If Boyle and Deace want to be held to their own standards, maybe they should answer how they can vote for someone who will get the vote of a pro-amnesty, pro-gay marriage, pro-abortion woman? When will they answer that question?


They won’t, and they don’t have to because it is recognized as being a stupid question.

As if to double-down on that stupid question, the next day Boyle took another swipe at Mair (it seems personal). He attacked her and Walker for her having dual citizenship, U.S. and UK. It’s nothing she’s hidden, but Boyle treats it as though he’s discovered a new element. He burns a lot of calories and words attacking Mair for this, then shifts back to “The real story behind Mair here, however, is where Walker really stands on immigration.”

No, it’s not, Matt. The real story is your judgment. Andrew Breitbart was no fan of circular firing squads or purity tests. Andrew knew the most important thing in electoral politics was to win. Boyle seems to have missed this important lesson.

Acting again as the arbiter of who is worthy of running for the GOP nomination, Boyle writes, “If Walker’s going to make a bid for the White House—all the liberal media bashing of him aside—he’s going to have to have well-thought-out positions on these issues rather than just rhetoric.”

True, but dumb. It’s March. No campaign has been announced. And, quite frankly, Walker owes Boyle no answer to any questions. As much as he’d like to think otherwise, Boyle is the gatekeeper to nothing. The road to the GOP nomination does not go through him or any other writer, no matter how forcefully they try to throw themselves in the middle of it.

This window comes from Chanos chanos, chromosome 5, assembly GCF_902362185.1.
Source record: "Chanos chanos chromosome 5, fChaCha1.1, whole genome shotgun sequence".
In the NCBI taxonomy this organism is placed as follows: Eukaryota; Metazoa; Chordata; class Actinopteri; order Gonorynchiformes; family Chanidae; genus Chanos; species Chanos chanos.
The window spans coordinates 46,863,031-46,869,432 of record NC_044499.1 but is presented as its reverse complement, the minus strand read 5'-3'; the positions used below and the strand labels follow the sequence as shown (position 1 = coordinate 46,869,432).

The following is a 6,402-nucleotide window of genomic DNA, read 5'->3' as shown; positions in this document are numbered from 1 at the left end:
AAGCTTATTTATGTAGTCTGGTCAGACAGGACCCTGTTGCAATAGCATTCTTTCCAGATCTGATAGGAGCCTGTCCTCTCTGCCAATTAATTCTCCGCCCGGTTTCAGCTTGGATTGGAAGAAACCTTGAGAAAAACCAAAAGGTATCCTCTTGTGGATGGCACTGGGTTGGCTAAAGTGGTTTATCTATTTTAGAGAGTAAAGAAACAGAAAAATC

Liz Mair has worked for many successful conservative candidates, including former Texas Gov. Rick Perry and Scott Walker during his recall election. Does Perry pass Boyle’s purity test? What is his purity test? From his embarrassing temper tantrum this week it seems to be a willingness to bow to Boyle’s demands for comments and interviews whenever the urge hits him. I don’t know what you call that, but it’s not journalism.


Late Tuesday night Boyle got his scalp. Mair resigned from Walker’s campaign. I assume he’s proud of himself, but I know Andrew Breitbart wouldn’t be.

By the way, the Iowa Caucuses aren’t exactly a crystal ball into the future of the GOP nomination. Former Sen. Rick Santorum won it last time around, former Arkansas Gov. Mike Huckabee the time before that. Remember their general election campaigns?

That Mair mocked Iowa and its place in the nominating process is not unique to her, nor is the outrage from the Iowa GOP who called for her head. For all the “conservative bona fides” Boyle and Deace grant Iowa caucus voters, it’s important to remember the state voted for the eventual Republican nominee only three times since 1976 when there was no unopposed incumbent in the race. They even chose George H.W. Bush over Ronald Reagan in 1980.

Maybe the Iowa GOP should focus more on winning their state in the general election, and less on campaign staff…